We next examined the biological activities of 2 and 3. First, we determined their inhibitory potency against γ-secretase using an in vitro assay.22 The IC50 values of 2 and 3 are 0.7 nM and 0.6 nM, respectively (Fig. 3A), which is similar to the parent compound, L-685,458 (1). These findings have demonstrated that incorporating BPA into the P1 position and attaching a biotin tag at the C-terminus do not affect their potency for inhibition of γ-secretase. Second, we tested whether 3 was capable of photo-crosslinking to γ-secretase. HeLa cell membranes were incubated with 3 at a final concentration of 10 nM in the absence and the presence of 2 μM of L-685,458 for 2.5 h. Then samples were irradiated with UV light (> 350 nm) and the labeled proteins were solubilized and isolated with streptavidin beads.4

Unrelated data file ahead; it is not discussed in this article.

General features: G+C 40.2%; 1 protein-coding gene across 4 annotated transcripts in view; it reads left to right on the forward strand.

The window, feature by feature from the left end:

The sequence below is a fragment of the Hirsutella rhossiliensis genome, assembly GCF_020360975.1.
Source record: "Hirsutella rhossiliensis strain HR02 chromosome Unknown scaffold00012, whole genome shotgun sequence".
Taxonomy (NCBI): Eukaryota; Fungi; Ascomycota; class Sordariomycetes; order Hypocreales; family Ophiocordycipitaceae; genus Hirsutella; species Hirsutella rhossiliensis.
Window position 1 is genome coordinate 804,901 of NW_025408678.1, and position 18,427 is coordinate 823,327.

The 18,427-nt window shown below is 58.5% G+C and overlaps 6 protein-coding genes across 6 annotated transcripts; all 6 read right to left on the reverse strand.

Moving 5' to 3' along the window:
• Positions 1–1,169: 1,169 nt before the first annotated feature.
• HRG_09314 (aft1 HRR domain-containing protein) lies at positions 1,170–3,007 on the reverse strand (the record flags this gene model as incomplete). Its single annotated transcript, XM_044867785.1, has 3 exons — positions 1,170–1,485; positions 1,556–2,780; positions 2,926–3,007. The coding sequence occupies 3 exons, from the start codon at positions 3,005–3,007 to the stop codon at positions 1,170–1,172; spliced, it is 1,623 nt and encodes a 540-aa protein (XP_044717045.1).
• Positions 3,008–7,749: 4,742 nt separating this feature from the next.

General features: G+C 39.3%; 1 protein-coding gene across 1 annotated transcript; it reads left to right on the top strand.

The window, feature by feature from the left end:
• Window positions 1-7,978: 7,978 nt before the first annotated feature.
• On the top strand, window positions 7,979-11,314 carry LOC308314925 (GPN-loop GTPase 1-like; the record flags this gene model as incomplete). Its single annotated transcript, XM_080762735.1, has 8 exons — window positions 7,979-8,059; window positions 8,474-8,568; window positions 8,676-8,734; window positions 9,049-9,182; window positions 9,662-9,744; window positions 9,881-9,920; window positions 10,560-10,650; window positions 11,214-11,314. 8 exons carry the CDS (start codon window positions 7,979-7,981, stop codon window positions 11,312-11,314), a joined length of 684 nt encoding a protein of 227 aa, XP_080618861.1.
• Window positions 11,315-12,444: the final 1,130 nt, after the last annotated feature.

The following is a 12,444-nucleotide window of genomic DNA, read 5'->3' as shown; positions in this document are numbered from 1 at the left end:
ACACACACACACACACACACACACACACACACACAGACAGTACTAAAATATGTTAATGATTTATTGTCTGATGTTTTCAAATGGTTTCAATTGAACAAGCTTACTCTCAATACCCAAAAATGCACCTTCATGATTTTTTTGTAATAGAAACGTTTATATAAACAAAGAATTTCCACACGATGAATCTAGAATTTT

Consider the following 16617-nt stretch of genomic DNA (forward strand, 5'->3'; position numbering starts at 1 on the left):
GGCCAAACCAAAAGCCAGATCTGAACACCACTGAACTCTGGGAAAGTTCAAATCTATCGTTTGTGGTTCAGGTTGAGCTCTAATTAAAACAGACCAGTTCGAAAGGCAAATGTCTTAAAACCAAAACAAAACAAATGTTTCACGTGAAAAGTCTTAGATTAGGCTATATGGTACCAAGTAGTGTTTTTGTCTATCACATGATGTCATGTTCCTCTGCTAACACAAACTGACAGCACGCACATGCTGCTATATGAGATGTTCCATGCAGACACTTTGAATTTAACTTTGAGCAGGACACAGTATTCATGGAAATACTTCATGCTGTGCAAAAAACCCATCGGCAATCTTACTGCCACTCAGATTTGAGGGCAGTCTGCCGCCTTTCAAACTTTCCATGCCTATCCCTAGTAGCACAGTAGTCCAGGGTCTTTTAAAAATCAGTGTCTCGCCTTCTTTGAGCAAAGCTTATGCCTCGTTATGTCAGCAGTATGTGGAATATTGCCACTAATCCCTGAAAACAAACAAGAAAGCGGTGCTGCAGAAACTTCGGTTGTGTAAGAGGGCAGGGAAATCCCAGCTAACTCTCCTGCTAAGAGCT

The biotinylated proteins were eluted and analyzed by Western blotting with antibodies against presenilin-1 (PS-1). Inhibitor 3 directly photolabels PS-1 (Fig. 3C). Moreover, an excess of L-685,458 is able to block photoinsertion of this probe into presenilin-1. Taken together, these results have demonstrated that compounds 2 and 3 are potent γ-secretase inhibitors that can specifically label the catalytic core of γ-secretase. Therefore, compounds 2 and 3 should be valuable probes for mapping the active site of γ-secretase.
This work was supported by NIH grant AG026660 (YML), the Alzheimer’s Association (Zenith Fellows Award to YML), Mr. William H. Goodwin and Mrs. Alice Goodwin and the Commonwealth Foundation for Cancer Research, the Experimental Therapeutics Center of MSKCC, and the William Randolph Hearst Fund in Experimental Therapeutics. CCS is supported by an NIH NRSA predoctoral fellowship 5F31NS053218-02. We thank Dr. George Sukenick, Ms. Sylvi Rusli (NMR Core Facility, Sloan-Kettering Institute) for mass spectral analyses and Dr. Louis Todaro (Hunter College New York) for X-ray structure analyses.